Also abundant are framed covers of old Hot Press and Rolling Stone magazines and other images, many of which were just left in a stone outbuilding since Redding’s death in 2003. That they find a place on the walls of this former home of chilled ‘60s cat is, well, cool, and apt.
Hippest image of all is a B&W "Experience" photo in the music room of the diminutive musical giant Jimi Hendrix, bassist Redding and drummer Mitch Mitchell, all in the coolest "threads" and heaps of hair, on an airport apron, in front of a gleaming, silver TWA airliner.
“Guests love the laid-back, luxury vibe and always say they feel so relaxed when they stay. It’s the sort of place you can just chill in and feel at home, with lots of space for everyone to spread out,” says owner Kela in one of the two large reception rooms at Dunowen House (see www.dunowenhouse.ie).
Each accommodates several sofas and easy chairs, a mix of shabby and chic, books, magazines and memorabilia. “They love the history without it feeling stuffy or old-fashioned,” and like us they love the coastal location too. We spend so much time in Sands Cove and Red Strand all year round. Guest love the beaches too.” Dunowen’s cluster of buildings is genuinely historic, with roots to the 1700s, preceding the American War of Independence (1776) by quite some years.
She points out a timber roof beam, now in the restored coach-house, which came out of the main house when it had been re-roofed in 1843 — two years before the Irish Famine: elsewhere in Dunowen’s elaborate, double-hipped roof, another exposed old beam is rounded, an indicator that it quite probably had served time as a ship’s mast on the Atlantic before finding terra firma at Ardfield.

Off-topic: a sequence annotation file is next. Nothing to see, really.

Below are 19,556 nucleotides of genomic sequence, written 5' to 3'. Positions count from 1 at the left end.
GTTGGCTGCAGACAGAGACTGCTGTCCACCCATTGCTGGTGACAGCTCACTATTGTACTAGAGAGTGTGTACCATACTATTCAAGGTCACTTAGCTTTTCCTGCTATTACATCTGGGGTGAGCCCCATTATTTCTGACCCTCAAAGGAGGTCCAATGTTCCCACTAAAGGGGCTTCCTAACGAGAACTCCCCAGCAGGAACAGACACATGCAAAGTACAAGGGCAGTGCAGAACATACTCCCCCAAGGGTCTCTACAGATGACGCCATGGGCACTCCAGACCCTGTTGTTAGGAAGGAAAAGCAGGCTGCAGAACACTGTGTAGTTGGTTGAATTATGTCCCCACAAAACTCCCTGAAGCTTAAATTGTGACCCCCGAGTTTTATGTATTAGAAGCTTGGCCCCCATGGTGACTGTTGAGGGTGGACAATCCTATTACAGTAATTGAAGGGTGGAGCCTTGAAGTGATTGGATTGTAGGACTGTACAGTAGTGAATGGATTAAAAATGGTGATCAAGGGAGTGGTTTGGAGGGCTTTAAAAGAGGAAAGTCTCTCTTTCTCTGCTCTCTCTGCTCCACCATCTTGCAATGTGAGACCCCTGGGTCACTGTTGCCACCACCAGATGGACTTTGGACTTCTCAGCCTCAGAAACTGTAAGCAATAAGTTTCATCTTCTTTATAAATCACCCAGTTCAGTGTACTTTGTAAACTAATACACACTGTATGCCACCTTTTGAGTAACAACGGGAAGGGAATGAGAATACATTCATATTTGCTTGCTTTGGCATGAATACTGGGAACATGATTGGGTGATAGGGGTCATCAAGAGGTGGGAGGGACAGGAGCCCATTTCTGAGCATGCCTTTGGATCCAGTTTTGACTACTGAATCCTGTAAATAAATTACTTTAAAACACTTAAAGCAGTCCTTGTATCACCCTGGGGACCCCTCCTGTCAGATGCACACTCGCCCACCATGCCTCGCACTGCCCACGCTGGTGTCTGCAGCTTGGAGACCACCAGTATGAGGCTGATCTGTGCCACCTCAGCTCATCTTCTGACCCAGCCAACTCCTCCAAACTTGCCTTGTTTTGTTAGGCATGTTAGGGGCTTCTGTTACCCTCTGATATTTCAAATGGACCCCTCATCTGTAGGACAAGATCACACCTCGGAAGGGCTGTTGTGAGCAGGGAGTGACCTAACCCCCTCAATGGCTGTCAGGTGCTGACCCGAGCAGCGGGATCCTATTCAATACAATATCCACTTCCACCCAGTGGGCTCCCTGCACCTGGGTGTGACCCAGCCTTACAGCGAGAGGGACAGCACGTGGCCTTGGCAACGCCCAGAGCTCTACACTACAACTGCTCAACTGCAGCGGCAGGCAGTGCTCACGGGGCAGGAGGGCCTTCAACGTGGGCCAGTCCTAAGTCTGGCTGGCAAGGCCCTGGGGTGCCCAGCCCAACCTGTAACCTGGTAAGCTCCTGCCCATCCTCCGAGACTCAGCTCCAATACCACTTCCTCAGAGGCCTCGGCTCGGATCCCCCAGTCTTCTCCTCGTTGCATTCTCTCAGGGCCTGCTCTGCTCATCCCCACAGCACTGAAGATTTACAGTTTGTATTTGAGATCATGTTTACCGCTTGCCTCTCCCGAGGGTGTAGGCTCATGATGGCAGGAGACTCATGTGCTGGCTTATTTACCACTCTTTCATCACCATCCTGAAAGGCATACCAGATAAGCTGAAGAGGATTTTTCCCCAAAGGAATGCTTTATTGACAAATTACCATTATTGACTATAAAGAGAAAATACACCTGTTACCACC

Apart from the rock’n’roll pedigree, and the setting, most visitors to Dunowen get a kick out of the quality of the bedrooms and bathrooms, very five-star hotel in their vibe, and one has a tonnes’ weight spoon-shaped bath carved from exotic, pale stone in pride of place in front of Dunowen’s exposed rubble stone internal wall.
Those retreat rooms are variously under roof slopes and wings, and two of them have quite elaborate barrel-vaulted high ceiling, including one which was the late Noel Redding’s own bedroom, while the gardens (ever view is Instagram-friendly) slow the pace back down.
“The walled garden was our saviour during the lockdown months of Spring and early Summer. We worked in it every day, growing new vegetables, fruit and flowers - it’s learning by doing and we’ve made mistakes but it brings us such joy,” say the industrious owners, and caretakers, of an Irish home of note, which hits a perfect hospitality chord.